This app does pretty much what the name implies. It helps find cheap gas near you so you’re always paying the lowest amount, which can truly add up over thousands of miles. I’ve been in locations where the total difference in gas just by driving an extra mile is $0.50/gallon! Just think of all the Starbucks you can buy with that saved cash.

Dark Sky

Weather always is a factor when traveling. It can make or break your trip in an instant and can make the difference between what you want to pack and what you have to pack. Dark Sky is an amazing app that allows you to see minute-by-minute plays for rainfall, temperature, and more. It’s hyper-local and even notifies you before rain starts so you can stay dry.


There’s a fine line between gadgets helping you get the most out of your travels and gadgets over-stimulating you so you forget to enjoy the trip itself. My list here is fairly sparse and lightweight and that’s defiantly intentional.

GoalZero Yeti150

This little beauty is basically that battery bank you use to charge your phone, but a hundred times bigger. Though it’s pretty hefty and weights a ton, it can really save your life on the road. Not only does it have two USB ports but it also has a car-style port and an AC plug, allowing you to charge your phone 25 times or your laptop twice from a single charge of the unit. And once you’ve drained the Yeti, simply plug it into the wall or connect it to a solar panel bank to charge it in just a few hours!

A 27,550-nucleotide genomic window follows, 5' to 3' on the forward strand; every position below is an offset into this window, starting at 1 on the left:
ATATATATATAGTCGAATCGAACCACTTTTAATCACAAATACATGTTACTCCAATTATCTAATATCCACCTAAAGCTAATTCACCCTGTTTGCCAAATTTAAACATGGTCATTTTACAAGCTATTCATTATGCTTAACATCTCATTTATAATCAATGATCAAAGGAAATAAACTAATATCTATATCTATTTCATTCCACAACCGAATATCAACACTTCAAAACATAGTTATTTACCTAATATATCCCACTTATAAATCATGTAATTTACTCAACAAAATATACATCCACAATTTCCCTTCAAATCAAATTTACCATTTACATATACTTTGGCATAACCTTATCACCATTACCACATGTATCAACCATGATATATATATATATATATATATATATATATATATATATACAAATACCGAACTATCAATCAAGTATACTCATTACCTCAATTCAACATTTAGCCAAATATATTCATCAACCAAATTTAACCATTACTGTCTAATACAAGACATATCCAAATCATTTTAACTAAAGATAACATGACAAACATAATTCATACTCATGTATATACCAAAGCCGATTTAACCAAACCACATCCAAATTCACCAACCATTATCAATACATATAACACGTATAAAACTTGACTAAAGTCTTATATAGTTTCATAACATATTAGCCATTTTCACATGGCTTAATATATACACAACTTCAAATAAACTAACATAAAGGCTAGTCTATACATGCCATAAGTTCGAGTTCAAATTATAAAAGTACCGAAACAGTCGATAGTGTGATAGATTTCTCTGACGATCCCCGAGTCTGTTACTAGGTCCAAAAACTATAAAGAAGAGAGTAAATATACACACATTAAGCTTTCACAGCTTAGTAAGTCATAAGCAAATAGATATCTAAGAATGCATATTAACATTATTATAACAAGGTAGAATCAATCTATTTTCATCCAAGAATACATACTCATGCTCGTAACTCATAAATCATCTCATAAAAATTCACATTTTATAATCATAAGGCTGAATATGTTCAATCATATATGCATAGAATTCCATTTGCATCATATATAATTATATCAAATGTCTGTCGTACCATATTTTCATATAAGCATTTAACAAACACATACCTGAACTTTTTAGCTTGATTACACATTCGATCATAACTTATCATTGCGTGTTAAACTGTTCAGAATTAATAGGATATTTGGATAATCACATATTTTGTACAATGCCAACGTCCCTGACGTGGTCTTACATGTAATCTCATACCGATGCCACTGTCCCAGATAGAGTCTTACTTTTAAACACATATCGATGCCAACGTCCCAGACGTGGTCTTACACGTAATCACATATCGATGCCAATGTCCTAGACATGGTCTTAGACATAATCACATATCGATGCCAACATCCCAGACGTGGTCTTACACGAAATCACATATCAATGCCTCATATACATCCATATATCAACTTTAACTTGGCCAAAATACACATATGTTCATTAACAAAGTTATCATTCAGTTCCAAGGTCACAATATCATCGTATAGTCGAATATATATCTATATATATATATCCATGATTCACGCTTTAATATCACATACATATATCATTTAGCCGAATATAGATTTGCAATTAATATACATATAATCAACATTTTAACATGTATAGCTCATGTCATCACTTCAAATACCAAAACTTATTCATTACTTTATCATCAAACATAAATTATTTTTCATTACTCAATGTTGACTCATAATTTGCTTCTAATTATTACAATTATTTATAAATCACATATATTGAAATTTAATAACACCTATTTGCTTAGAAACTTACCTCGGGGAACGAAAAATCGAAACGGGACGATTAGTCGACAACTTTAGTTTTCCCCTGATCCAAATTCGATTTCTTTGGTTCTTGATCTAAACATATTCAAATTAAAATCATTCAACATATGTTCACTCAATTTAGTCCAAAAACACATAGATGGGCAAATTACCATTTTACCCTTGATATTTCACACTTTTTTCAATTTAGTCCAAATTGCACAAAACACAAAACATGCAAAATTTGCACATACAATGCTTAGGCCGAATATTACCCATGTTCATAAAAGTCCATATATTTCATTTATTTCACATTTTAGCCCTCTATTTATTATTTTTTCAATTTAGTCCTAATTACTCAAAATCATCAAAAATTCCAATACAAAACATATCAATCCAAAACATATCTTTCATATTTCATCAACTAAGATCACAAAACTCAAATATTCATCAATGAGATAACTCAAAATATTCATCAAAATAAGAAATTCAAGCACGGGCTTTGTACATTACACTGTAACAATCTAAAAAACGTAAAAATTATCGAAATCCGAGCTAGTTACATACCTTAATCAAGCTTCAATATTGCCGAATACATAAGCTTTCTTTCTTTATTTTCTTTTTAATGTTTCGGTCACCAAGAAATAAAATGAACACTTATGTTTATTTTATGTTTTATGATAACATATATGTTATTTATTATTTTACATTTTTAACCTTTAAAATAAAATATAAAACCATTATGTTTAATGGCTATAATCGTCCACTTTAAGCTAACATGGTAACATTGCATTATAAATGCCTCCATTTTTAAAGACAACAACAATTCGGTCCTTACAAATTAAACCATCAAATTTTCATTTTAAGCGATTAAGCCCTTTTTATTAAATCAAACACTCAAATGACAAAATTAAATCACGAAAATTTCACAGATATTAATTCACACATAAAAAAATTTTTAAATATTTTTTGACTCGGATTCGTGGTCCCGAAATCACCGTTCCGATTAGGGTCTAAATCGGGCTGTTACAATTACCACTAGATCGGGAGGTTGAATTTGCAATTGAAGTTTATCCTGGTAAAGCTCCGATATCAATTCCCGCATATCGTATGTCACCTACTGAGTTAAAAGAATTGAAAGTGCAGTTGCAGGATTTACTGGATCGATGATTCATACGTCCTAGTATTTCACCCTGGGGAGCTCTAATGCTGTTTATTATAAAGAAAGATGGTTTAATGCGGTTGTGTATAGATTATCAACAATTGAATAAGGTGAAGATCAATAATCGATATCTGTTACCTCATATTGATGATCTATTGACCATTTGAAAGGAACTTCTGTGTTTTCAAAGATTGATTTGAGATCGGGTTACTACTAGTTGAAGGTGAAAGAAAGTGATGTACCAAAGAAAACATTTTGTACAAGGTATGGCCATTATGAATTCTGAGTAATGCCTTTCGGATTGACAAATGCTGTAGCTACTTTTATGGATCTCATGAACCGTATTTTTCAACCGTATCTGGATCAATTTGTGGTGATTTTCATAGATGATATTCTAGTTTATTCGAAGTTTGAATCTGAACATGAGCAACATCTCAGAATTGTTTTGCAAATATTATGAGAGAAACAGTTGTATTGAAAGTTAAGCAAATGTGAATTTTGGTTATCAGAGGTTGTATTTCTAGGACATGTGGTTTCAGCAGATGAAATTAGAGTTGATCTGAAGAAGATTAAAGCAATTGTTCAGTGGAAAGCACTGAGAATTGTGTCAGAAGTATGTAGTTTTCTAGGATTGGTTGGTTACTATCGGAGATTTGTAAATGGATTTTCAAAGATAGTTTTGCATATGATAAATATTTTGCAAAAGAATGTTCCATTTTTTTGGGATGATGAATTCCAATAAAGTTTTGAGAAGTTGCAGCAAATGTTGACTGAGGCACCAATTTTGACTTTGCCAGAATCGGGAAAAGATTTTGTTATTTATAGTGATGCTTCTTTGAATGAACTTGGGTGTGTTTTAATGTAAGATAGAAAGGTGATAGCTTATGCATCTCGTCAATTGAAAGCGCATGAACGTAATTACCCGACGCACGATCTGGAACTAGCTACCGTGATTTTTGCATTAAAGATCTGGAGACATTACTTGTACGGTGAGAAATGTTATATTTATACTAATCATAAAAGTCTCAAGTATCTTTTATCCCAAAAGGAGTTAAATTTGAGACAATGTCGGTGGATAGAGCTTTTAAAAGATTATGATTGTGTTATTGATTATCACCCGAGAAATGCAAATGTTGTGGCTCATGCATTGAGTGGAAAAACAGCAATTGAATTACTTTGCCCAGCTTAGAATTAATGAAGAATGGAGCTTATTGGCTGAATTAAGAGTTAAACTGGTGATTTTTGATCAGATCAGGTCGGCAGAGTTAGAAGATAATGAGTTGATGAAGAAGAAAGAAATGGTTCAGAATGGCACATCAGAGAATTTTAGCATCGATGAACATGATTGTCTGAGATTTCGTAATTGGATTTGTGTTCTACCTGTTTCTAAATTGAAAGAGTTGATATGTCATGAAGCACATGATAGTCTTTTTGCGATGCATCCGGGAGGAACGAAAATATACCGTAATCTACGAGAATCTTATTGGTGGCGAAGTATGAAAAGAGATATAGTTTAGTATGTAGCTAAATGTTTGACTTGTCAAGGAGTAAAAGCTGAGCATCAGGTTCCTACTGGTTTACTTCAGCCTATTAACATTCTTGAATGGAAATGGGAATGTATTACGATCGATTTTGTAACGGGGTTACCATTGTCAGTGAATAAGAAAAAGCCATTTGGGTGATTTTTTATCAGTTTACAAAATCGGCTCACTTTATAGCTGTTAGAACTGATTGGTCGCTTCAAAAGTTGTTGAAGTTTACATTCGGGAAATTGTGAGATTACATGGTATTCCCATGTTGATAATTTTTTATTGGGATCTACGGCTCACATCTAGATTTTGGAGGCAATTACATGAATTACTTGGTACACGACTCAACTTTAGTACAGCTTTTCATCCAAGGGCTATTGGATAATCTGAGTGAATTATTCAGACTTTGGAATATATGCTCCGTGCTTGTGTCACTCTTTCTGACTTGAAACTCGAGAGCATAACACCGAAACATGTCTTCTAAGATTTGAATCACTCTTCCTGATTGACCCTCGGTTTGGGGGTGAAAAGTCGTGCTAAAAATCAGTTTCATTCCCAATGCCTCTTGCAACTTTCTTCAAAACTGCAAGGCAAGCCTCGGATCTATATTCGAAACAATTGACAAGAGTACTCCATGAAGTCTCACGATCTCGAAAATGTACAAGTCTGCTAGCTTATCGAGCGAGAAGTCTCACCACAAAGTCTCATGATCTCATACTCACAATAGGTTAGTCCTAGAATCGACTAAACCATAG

Bose Mini Soundlink II

I carry this speaker with my everywhere. Camping alone, ever for the most seasoned outdoorsman, can get bit spooky, and nothing helps me get to sleep than some music. The quality you’ll get out of this is much better than out of your phone speaker, and the charge holds for over 12 hours.

Black Diamond Headlamp

There are tons of models of these, so you’ll need to pick which is the best option for you, but the various brightness modes along with the red light really sell this headlamp for me. It has an astounding battery life and is solidly built. I never hit the road without it.

I hope you found at least one new tool to add to your traveling arsenal in this list! Feel free to comment your favorites down below!

Book Review: To Shake the Sleeping Self

I don’t read many books. Typically any books I read are because they are assigned or required for some reason. It’s not that I don’t like books… I often just can’t find the time or don’t make time to sit down to read. This time was different, however. My friend and mentor Wyn Wiley gifted my a book by an adventurer by the name of Jedidiah Jenkins (as he notes himself in the book, quite a sing-song name). The subtitle for the book is: A Journey From Oregon To Patagonia, And a Quest for Life With No Regret. Sheesh that’s impactful. So I began to read the book. And finished it in three days.

Jedidiah has an amazing way of writing that really pulls you into the narrative and makes you feel like you are along for the ride with them. His timeline of the journey is eloquently woven in with flashbacks and stories that supplement the story perfectly: one of adventure, self-discovery, exploration, and introspection. Few books I’ve picked up before have given me as much motivation as this one has, forcing me to do some reflection on my own life and see what I can do to make sure no time is wasted.